Bloc 11 is the second coffee shop belonging to Tucker Lewis and Jennifer Park, owners of Diesel in Davis Square. It sits at the intersection of Walnut and Bow Streets in Union. It’s spacious, has both indoor and outdoor seating, and hosts live music and open mic sessions a couple of evenings per week. I’ve heard from others that the food is great, but I’ve only gone for the iced coffee personally – delicious iced coffee with a very subtle hint of cinnamon.
The most unique thing about Bloc 11 is its location. It opened in 2007 in a vacant bank building, complete with vaults in the back in which you can sit and enjoy your latte. I regret that my photo doesn’t do the space justice, as it’s much cooler looking in person.
DAILY TRIVIA:The first residence in the world to have telephone service was that belonging to Charles Williams Jr., who lived at the corner of Arlington and Lincoln Streets in Somerville. It was in Williams’ telegraphic equipment shop that Alexander Graham Bell and Thomas A. Watson first transmitted a sound via telephone wire on June 2, 1875.
Leone’s Subs & Pizza has been a Winter Hill fixture since 1954, when Victor Leone Sr. purchased the restaurant from Sam Santoro of the popular Santoro Subway restaurant chain family.
Today, the restaurant is run by Vic Jr. and his brother-in-law Nick Ruccolo in the same spirit as the four generations of family that have worked to make it the neighborhood icon it has remained. They are a friendly group of people who genuinely appreciate their customers, and will somehow remember your face for months after just one visit.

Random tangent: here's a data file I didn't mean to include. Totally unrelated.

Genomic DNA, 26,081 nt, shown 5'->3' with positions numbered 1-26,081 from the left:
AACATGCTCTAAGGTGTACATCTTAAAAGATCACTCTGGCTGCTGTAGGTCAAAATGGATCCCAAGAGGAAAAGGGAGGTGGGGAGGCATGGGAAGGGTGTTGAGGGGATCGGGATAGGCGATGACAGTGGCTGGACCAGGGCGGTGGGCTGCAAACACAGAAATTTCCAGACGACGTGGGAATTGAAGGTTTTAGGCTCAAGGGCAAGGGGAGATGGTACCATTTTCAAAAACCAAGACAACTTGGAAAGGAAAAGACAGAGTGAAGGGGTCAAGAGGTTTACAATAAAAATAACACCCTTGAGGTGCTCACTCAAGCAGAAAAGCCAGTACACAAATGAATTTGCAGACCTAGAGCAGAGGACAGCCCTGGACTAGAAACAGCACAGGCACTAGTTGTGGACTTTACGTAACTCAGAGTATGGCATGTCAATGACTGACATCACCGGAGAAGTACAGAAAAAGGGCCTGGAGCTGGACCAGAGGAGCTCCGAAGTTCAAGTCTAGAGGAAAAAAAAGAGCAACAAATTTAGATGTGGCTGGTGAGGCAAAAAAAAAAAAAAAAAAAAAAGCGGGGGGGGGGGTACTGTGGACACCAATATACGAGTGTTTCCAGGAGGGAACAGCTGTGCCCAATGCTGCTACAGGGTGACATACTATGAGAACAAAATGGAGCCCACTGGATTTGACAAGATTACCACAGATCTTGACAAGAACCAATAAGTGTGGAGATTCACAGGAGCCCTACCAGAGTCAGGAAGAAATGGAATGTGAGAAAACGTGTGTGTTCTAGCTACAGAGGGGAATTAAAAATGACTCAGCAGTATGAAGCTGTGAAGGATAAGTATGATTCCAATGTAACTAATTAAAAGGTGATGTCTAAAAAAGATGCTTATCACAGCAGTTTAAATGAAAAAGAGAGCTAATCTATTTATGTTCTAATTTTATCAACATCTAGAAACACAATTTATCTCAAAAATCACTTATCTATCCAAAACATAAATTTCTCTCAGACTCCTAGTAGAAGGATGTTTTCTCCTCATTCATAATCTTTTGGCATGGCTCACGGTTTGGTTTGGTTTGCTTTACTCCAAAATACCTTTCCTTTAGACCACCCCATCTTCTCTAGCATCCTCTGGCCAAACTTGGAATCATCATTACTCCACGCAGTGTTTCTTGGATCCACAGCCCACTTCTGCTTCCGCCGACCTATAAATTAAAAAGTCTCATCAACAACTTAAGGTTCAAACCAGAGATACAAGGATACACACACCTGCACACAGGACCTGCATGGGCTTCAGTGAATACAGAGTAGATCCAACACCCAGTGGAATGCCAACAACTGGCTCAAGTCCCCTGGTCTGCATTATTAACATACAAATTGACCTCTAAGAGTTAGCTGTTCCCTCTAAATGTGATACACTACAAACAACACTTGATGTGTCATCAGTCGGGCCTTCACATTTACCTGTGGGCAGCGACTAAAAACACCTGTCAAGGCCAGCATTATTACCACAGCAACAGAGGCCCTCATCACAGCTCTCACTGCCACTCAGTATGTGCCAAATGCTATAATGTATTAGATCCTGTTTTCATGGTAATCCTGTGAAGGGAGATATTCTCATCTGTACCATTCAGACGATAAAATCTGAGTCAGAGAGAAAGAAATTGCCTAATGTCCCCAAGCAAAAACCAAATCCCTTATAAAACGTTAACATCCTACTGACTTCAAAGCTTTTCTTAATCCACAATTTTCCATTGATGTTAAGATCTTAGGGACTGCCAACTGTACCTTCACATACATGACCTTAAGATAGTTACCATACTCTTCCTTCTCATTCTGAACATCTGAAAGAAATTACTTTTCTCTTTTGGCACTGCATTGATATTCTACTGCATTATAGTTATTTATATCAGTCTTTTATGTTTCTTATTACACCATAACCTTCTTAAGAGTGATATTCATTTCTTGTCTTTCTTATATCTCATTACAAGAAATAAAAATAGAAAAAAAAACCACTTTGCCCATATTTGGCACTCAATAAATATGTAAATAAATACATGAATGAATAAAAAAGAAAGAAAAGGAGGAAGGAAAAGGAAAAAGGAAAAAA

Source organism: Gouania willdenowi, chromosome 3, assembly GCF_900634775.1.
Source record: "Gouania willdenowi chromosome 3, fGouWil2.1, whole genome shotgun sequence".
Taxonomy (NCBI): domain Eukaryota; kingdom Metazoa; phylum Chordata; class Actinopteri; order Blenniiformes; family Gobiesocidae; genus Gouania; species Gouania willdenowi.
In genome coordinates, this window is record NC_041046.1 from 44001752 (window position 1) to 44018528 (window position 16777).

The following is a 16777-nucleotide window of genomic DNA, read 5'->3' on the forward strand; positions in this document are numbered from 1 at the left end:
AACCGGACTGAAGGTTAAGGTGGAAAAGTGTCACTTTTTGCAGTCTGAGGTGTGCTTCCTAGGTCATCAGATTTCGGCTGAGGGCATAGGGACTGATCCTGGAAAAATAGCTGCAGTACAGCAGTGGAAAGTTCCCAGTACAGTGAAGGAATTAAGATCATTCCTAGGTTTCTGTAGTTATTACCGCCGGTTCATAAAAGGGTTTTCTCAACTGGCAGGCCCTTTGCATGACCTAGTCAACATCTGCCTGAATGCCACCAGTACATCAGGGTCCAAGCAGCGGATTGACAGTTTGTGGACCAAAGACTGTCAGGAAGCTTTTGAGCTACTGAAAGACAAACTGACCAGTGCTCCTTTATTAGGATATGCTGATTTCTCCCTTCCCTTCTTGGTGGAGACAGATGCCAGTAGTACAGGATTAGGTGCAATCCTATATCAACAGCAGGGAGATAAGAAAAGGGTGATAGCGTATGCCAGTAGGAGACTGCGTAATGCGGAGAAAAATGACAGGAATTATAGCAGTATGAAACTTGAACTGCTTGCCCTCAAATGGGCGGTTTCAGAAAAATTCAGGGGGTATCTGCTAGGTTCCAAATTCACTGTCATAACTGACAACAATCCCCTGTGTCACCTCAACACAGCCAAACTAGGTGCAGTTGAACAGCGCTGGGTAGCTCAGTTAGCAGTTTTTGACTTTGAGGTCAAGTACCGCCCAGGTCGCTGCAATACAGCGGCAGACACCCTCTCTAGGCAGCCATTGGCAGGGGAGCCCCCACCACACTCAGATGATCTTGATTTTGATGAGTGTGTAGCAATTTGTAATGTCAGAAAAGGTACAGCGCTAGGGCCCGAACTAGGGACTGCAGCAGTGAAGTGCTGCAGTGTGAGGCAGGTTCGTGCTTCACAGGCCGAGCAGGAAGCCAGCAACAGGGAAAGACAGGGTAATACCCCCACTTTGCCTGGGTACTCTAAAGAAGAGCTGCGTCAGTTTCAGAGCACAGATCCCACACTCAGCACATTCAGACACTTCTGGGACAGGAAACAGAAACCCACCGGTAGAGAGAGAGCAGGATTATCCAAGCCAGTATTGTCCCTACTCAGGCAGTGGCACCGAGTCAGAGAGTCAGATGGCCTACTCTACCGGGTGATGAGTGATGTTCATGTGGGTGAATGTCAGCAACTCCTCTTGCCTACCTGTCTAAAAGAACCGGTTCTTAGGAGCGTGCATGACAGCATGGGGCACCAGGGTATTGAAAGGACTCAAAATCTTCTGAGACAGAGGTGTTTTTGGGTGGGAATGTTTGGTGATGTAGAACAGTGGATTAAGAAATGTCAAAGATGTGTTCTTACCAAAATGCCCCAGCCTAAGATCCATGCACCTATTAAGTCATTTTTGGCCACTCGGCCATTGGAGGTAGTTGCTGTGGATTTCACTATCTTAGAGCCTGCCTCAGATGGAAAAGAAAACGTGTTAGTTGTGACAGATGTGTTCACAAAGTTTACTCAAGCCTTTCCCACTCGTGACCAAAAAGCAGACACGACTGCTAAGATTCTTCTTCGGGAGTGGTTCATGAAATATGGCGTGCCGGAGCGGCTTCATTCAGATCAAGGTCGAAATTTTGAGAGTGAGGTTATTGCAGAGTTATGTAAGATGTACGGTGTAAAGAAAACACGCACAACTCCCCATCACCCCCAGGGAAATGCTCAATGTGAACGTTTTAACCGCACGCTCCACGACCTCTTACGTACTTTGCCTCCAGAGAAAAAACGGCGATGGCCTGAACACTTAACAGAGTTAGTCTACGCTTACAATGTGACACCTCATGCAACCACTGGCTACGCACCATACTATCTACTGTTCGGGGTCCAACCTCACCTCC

In keeping with tradition, there haven’t been many changes to the menu over the years. They’ve kept prices low by continuing to run a fairly no frills operation – cash only, no delivery, and no seating; just a counter around the perimeter for the regulars who stand around and chat while enjoying a slice or sub on their lunch break.
Leone’s is particularly known for their traditional square Sicilian pies, which they sell by the slice all day long. I love that they always ask which piece you want, giving you the option of corner, middle or crust. It’s usually not too difficult to overindulge on slices when calling out for a large pizza with friends, but at Leone’s one $1.75 slice of cheese pizza will fill me up for hours, and I don’t think it would be possible to eat two in one sitting without bursting. The blend of spices in the sauce and cheese is near perfect, and the crust is thick and spongy and almost melts in your mouth. It’s definitely worth stopping by sometime, but don’t forget to hit the ATM first.
DAILY TRIVIA:Davis Square was an undefined piece of land until it was named in 1883 after Person Davis, a merchant and member of the first town government who lived in the unofficial center at 255 Elm Street. Gradually the house was surrounded by commercial buildings, eventually changing the landscape from a few dusty crossroads to a major town hub.
It’s great that a place like Sessa’s Italian Specialties has managed to stay afloat for more than 30 years in Davis Square. Walking in the door you are immediately greeted by all sorts of sensory treats: delicious smells emanating from the deli where they serve calzones, sauces, and other homemade foods; fresh loaves of bread stacked in front of a variety of bulk olives; and strands of cured meats, garlic and peppers hanging from the ceiling tiles.
When I first moved to Somerville I was psyched to discover this place full of Italian imported products. They actually carried the only canned sauce my grandmother would ever allow in her home: Don Peppino. A distant relative in Italy made it and sold it wholesale to Italian restaurants in America and used to bring her and her brothers cases of it when he came to visit, she told me, though the company has long since changed hands.
Being choosy about the bagged pasta and other items with a shorter shelf life is advisable. It’s not unheard of for some of the items on the shelf to have “expired” sometimes years before, and I prefer to go for the canned goods and amazing selection of olive oils. The deli meat and selection of homemade food is also quite delicious.